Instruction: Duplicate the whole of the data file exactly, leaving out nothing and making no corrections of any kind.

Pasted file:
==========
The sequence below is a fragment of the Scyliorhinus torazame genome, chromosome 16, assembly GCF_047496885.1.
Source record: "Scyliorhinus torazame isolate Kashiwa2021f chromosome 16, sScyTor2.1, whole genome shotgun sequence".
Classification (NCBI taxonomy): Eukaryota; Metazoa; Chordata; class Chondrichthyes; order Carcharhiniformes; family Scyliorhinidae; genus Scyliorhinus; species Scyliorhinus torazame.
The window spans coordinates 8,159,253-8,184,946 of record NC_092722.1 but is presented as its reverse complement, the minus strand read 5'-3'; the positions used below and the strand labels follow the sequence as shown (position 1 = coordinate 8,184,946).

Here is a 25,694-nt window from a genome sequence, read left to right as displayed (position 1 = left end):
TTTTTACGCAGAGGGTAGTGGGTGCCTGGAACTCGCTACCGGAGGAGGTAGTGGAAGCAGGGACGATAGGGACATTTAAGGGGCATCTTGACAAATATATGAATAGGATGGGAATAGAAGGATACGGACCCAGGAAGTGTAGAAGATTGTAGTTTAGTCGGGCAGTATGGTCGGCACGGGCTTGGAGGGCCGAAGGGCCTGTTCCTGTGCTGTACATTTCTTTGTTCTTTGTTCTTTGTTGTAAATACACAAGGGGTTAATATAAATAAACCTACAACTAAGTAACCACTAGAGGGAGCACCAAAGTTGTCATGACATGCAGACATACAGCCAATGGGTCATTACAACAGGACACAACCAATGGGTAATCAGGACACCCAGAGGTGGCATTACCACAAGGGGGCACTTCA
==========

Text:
The sequence below is a fragment of the Scyliorhinus torazame genome, chromosome 16, assembly GCF_047496885.1.
Source record: "Scyliorhinus torazame isolate Kashiwa2021f chromosome 16, sScyTor2.1, whole genome shotgun sequence".
Classification (NCBI taxonomy): Eukaryota; Metazoa; Chordata; class Chondrichthyes; order Carcharhiniformes; family Scyliorhinidae; genus Scyliorhinus; species Scyliorhinus torazame.
The window spans coordinates 8,159,253-8,184,946 of record NC_092722.1 but is presented as its reverse complement, the minus strand read 5'-3'; the positions used below and the strand labels follow the sequence as shown (position 1 = coordinate 8,184,946).

Here is a 25,694-nt window from a genome sequence, read left to right as displayed (position 1 = left end):
TTTTTACGCAGAGGGTAGTGGGTGCCTGGAACTCGCTACCGGAGGAGGTAGTGGAAGCAGGGACGATAGGGACATTTAAGGGGCATCTTGACAAATATATGAATAGGATGGGAATAGAAGGATACGGACCCAGGAAGTGTAGAAGATTGTAGTTTAGTCGGGCAGTATGGTCGGCACGGGCTTGGAGGGCCGAAGGGCCTGTTCCTGTGCTGTACATTTCTTTGTTCTTTGTTCTTTGTTGTAAATACACAAGGGGTTAATATAAATAAACCTACAACTAAGTAACCACTAGAGGGAGCACCAAAGTTGTCATGACATGCAGACATACAGCCAATGGGTCATTACAACAGGACACAACCAATGGGTAATCAGGACACCCAGAGGTGGCATTACCACAAGGGGGCACTTCA